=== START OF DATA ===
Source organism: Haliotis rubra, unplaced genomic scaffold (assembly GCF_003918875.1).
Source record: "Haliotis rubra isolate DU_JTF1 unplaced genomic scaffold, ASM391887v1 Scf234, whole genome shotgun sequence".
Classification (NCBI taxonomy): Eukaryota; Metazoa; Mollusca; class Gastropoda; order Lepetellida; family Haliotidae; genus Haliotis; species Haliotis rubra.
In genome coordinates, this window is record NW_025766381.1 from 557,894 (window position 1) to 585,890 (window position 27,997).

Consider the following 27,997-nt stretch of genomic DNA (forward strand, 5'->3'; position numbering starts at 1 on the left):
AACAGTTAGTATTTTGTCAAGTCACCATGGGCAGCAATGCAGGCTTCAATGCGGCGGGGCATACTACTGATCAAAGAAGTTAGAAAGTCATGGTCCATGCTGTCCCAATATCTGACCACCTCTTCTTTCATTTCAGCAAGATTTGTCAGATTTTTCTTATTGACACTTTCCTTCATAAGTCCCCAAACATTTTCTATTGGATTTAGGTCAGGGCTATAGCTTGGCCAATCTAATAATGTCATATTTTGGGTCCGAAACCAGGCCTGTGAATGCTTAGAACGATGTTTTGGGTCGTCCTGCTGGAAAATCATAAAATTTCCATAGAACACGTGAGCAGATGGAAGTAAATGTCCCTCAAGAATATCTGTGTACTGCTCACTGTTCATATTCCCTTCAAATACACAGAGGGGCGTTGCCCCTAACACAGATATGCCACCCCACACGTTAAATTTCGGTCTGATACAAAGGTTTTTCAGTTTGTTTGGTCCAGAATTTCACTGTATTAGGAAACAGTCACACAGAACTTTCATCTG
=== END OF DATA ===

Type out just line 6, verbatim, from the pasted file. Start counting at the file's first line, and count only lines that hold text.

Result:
AACAGTTAGTATTTTGTCAAGTCACCATGGGCAGCAATGCAGGCTTCAATGCGGCGGGGCATACTACTGATCAAAGAAGTTAGAAAGTCATGGTCCATGCTGTCCCAATATCTGACCACCTCTTCTTTCATTTCAGCAAGATTTGTCAGATTTTTCTTATTGACACTTTCCTTCATAAGTCCCCAAACATTTTCTATTGGATTTAGGTCAGGGCTATAGCTTGGCCAATCTAATAATGTCATATTTTGGGTCCGAAACCAGGCCTGTGAATGCTTAGAACGATGTTTTGGGTCGTCCTGCTGGAAAATCATAAAATTTCCATAGAACACGTGAGCAGATGGAAGTAAATGTCCCTCAAGAATATCTGTGTACTGCTCACTGTTCATATTCCCTTCAAATACACAGAGGGGCGTTGCCCCTAACACAGATATGCCACCCCACACGTTAAATTTCGGTCTGATACAAAGGTTTTTCAGTTTGTTTGGTCCAGAATTTCACTGTATTAGGAAACAGTCACACAGAACTTTCATCTG